The first Number of a London Musical Gazette, to be continued tried their powers, is more generally known among young men of weekly, was published last Saturday.

literary habits than any other of our Edinburgh Societies. Its hisAn Historical and Topographical Atlas of England and Wales, ex

tory, from the date of its commencement, would be a curious chaphibiting their geographical features during the Roman, Saxon, Da

ter in the narrative of the march of intellect in Edinburgh. The nish, and Norman governments, is announced.

subjects for discussion are chiefly literary, moral, and political, Miss E. E. Kendrick has in the press a little work, to be entitled

It does not confine itself to any exclusive branch of science, but exConversations on Miniature Painting.

patiates over that field of polite literature which is necessary to every The Book rarities in the University of Cambridge, illustrated by gentleman, and indispensable to the finish of his character. It is a Original Letters and Notes, biographical, literary, and antiquarian, neutral ground, upon which men of all professions can meet with by the Rev. C. H. Hartshorne, M.A. is announced.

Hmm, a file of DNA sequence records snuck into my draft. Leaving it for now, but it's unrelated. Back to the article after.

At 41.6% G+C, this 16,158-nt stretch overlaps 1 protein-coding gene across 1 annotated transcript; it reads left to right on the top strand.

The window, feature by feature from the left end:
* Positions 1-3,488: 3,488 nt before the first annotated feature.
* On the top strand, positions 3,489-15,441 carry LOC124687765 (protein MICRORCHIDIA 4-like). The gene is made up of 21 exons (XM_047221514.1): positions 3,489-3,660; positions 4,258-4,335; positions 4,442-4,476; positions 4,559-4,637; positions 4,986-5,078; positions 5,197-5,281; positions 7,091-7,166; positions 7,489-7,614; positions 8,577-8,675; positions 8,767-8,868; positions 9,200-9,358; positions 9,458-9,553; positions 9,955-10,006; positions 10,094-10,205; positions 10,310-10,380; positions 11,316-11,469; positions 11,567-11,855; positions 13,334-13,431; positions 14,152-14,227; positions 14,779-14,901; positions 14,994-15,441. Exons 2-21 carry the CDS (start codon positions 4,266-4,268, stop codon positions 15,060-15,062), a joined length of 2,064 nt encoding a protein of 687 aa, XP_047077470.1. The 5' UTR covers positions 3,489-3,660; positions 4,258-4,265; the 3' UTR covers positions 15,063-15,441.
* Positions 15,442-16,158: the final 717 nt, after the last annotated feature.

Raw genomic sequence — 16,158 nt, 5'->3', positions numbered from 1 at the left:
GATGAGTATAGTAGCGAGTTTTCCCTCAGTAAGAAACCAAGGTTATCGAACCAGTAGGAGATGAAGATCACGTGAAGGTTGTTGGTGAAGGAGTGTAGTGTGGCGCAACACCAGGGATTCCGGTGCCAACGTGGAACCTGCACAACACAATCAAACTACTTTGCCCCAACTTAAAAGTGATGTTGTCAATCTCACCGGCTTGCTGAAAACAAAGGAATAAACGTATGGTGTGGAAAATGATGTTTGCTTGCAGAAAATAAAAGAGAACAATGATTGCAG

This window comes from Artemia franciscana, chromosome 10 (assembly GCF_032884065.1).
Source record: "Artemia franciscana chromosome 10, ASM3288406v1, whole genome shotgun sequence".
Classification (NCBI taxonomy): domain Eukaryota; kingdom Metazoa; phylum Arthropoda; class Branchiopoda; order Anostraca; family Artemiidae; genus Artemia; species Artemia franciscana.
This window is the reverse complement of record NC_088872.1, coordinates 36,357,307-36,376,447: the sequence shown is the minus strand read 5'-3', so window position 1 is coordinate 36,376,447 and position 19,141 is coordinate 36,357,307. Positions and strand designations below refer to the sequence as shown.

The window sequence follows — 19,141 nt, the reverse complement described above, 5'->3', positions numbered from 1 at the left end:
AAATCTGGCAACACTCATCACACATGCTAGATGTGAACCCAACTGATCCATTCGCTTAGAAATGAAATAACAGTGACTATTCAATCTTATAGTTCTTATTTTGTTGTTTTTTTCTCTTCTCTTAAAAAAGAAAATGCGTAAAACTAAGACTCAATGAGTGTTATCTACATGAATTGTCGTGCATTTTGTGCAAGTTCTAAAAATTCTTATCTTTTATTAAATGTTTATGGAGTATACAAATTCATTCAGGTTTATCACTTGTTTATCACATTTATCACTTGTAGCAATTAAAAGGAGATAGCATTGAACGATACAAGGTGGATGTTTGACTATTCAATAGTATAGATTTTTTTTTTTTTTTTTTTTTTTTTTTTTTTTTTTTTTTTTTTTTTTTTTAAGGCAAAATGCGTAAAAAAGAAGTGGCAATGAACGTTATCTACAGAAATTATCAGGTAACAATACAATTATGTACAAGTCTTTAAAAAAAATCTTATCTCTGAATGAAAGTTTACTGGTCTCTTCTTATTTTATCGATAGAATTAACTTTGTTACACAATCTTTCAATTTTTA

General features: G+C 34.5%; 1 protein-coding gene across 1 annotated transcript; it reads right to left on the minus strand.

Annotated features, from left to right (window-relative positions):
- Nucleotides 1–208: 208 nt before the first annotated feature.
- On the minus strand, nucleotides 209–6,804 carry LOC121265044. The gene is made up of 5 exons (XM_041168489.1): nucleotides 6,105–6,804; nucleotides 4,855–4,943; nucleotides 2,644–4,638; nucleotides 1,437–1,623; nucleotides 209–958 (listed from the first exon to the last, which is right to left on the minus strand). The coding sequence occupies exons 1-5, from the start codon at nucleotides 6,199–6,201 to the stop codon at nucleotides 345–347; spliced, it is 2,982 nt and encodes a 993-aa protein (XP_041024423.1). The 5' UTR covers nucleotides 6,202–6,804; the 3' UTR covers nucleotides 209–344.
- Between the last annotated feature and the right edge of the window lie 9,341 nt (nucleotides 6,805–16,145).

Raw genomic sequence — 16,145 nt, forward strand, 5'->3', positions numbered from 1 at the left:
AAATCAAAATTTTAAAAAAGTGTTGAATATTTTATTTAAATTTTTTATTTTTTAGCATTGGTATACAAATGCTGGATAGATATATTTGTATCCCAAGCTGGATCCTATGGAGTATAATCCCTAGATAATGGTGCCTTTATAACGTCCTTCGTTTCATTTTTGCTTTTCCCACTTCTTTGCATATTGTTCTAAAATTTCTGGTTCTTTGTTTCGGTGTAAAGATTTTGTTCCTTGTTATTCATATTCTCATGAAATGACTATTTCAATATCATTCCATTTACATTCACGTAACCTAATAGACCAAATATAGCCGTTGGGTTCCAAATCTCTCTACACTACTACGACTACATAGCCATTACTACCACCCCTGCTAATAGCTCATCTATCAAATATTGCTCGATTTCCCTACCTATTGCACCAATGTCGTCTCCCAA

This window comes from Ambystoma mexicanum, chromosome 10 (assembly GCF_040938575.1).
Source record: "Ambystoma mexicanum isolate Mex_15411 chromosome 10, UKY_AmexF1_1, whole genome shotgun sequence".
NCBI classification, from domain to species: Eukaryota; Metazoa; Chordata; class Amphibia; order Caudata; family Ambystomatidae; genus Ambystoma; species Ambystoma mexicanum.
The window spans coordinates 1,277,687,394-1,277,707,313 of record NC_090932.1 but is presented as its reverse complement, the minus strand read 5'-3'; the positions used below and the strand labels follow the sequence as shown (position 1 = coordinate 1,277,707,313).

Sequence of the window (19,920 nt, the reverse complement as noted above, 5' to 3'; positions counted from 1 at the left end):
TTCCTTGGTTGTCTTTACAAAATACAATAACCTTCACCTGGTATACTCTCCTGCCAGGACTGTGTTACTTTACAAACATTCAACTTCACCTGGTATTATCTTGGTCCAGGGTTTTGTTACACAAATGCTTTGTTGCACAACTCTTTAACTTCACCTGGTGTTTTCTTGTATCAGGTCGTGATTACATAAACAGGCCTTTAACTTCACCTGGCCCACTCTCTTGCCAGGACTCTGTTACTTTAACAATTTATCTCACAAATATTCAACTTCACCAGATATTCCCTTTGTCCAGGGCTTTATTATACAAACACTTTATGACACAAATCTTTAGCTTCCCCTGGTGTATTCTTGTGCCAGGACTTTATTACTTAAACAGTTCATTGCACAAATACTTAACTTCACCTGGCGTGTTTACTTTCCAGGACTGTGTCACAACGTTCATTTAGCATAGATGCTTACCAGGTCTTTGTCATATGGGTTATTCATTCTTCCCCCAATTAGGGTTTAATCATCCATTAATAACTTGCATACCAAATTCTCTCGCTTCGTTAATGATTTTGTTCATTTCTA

mutual advantage. The meetings are held every Tuesday, in the SoThe Conductors of the Library of Useful Knowledge propose pub ciety's hall, in the University buildings. It possesses a tolerable liblishing a series of Treatises on the different subjects connected with rary, and a fine portrait of the lamented Francis Horner, by Raebum. Domestic and Rural Economy, which they will denominate the -The Juridical Society was instituted in 1773. Beyond its own walls, Farmer's Series.

it is known as having published the most complete system of Scottish The Memoirs of Bolivar, announced for immediate publication, Conveyancing. It indulges occasionally in debates of general inteare reported not only to contain much new information relative to rest; but the main stock of its discussions are legal. Only such perthe private history of that extraordinary man, but will also comprise sons can become members as are either members of a legal profession, a complete history of the Colombian Revolution.

or studying with a view to enter one. The Society met for the first Major Leith Hay is about to publish a Memoir of the Peninsular time in its new and elegant hall in Charlotte Square on Wednesday War, compiled from the memoranda of six years' service.